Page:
"We spoke with over 13,000 respondents aged 18-65 years in 17 markets around the world to find out who's connected and who's not, as well as attitudes and online behaviours. Some of what we found surprised us... like more than a third of social networkers say they are losing interest in social media. And how many people do not even know what it is."That said, if they had interviewed only 18-35 year olds, they would have seen a different picture. However, the demographic they covered reflects the demographic in many enterprises and should not be ignored.
Interestingly, there also appear to be geographical differences in awareness of social networking:
"The Dutch were most likely to know the term with 89% answering 'yes', followed by Japan at 71% and Americans with 70% answering in the affirmative. Still, that leaves three in every ten Americans (the home of social networking) outside the world of digital friends and relationships."This suggests that a social networking strategy within a firm may have more success if targeted at workers within specific countries. Clearly one size does not fit all.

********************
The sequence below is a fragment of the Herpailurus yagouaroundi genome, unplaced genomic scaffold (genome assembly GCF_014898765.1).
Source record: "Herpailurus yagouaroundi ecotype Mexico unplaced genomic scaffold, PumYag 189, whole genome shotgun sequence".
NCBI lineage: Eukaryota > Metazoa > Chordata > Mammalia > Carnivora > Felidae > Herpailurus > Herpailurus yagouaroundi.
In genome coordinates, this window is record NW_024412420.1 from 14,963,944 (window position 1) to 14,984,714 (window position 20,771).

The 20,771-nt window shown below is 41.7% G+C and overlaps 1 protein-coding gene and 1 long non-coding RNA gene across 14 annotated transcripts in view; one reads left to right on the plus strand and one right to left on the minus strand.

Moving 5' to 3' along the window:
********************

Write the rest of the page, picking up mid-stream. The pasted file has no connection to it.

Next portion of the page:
"Overall, 26% across the markets surveyed are members of social networking sites. This peaked with the Netherlands at 49%, United Arab Emirates (UAE) at 46%, Canada at 44% and the US at 40% (though keep in mind that's 40% of a huge population)."
In the context of law firm knowledge management, it's time we stopped complaining about how hard it is to convince lawyers to use social media tools. We shouldn't be surprised at how slowly social media tools are being adopted within our firms since the data provided by Synovate appear to indicate that the rate of adoption outside the enterprise is not as broad and high as the hype in the popular press would suggest.
The good news is that you can stop hyperventilating. There is still time to implement a social media program at your firm without falling hopelessly behind your competitors. And, it is worth the effort to do so. These tools are a rich resource for law firms willing to use them creatively. But don't dally unnecessarily. While the social networking train has not left the station yet, it's only a matter of time.
[Thanks to HeadShift for the link to the Synovate survey report.]